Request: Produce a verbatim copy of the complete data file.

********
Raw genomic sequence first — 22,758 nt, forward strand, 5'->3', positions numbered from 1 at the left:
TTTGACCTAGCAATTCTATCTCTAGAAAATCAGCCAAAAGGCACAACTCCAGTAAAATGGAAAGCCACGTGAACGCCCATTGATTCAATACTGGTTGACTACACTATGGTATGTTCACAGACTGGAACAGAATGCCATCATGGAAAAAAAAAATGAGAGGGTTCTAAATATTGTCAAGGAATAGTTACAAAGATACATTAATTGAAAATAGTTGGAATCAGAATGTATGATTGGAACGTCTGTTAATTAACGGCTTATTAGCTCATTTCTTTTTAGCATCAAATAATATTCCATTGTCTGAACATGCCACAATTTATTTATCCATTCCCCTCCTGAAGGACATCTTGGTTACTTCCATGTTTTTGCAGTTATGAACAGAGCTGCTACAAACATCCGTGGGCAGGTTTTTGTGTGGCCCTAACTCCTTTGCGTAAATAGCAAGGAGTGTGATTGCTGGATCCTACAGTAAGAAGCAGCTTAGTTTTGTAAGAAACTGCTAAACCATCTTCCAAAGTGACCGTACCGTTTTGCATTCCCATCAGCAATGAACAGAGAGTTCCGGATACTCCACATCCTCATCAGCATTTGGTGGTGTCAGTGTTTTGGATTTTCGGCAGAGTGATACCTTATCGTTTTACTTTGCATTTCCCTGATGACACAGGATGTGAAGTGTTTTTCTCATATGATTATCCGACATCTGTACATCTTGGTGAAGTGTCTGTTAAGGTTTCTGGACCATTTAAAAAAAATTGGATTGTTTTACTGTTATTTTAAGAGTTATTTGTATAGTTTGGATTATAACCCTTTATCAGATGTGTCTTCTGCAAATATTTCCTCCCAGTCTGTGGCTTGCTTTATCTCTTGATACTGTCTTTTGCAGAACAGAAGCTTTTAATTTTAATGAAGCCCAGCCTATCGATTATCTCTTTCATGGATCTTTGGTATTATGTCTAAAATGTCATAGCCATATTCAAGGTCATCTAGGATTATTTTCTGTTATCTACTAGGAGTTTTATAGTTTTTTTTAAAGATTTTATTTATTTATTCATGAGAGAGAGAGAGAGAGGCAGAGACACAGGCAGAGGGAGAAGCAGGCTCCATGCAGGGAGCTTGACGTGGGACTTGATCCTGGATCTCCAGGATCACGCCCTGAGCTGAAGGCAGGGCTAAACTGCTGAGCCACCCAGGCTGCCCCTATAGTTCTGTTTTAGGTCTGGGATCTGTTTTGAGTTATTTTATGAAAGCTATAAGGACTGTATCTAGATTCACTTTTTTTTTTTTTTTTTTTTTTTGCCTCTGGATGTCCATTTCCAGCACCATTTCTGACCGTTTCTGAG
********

Raw genomic sequence first — 22,758 nt, forward strand, 5'->3', positions numbered from 1 at the left:
TTTGACCTAGCAATTCTATCTCTAGAAAATCAGCCAAAAGGCACAACTCCAGTAAAATGGAAAGCCACGTGAACGCCCATTGATTCAATACTGGTTGACTACACTATGGTATGTTCACAGACTGGAACAGAATGCCATCATGGAAAAAAAAAATGAGAGGGTTCTAAATATTGTCAAGGAATAGTTACAAAGATACATTAATTGAAAATAGTTGGAATCAGAATGTATGATTGGAACGTCTGTTAATTAACGGCTTATTAGCTCATTTCTTTTTAGCATCAAATAATATTCCATTGTCTGAACATGCCACAATTTATTTATCCATTCCCCTCCTGAAGGACATCTTGGTTACTTCCATGTTTTTGCAGTTATGAACAGAGCTGCTACAAACATCCGTGGGCAGGTTTTTGTGTGGCCCTAACTCCTTTGCGTAAATAGCAAGGAGTGTGATTGCTGGATCCTACAGTAAGAAGCAGCTTAGTTTTGTAAGAAACTGCTAAACCATCTTCCAAAGTGACCGTACCGTTTTGCATTCCCATCAGCAATGAACAGAGAGTTCCGGATACTCCACATCCTCATCAGCATTTGGTGGTGTCAGTGTTTTGGATTTTCGGCAGAGTGATACCTTATCGTTTTACTTTGCATTTCCCTGATGACACAGGATGTGAAGTGTTTTTCTCATATGATTATCCGACATCTGTACATCTTGGTGAAGTGTCTGTTAAGGTTTCTGGACCATTTAAAAAAAATTGGATTGTTTTACTGTTATTTTAAGAGTTATTTGTATAGTTTGGATTATAACCCTTTATCAGATGTGTCTTCTGCAAATATTTCCTCCCAGTCTGTGGCTTGCTTTATCTCTTGATACTGTCTTTTGCAGAACAGAAGCTTTTAATTTTAATGAAGCCCAGCCTATCGATTATCTCTTTCATGGATCTTTGGTATTATGTCTAAAATGTCATAGCCATATTCAAGGTCATCTAGGATTATTTTCTGTTATCTACTAGGAGTTTTATAGTTTTTTTTAAAGATTTTATTTATTTATTCATGAGAGAGAGAGAGAGAGGCAGAGACACAGGCAGAGGGAGAAGCAGGCTCCATGCAGGGAGCTTGACGTGGGACTTGATCCTGGATCTCCAGGATCACGCCCTGAGCTGAAGGCAGGGCTAAACTGCTGAGCCACCCAGGCTGCCCCTATAGTTCTGTTTTAGGTCTGGGATCTGTTTTGAGTTATTTTATGAAAGCTATAAGGACTGTATCTAGATTCACTTTTTTTTTTTTTTTTTTTTTTTGCCTCTGGATGTCCATTTCCAGCACCATTTCTGACCGTTTCTGAG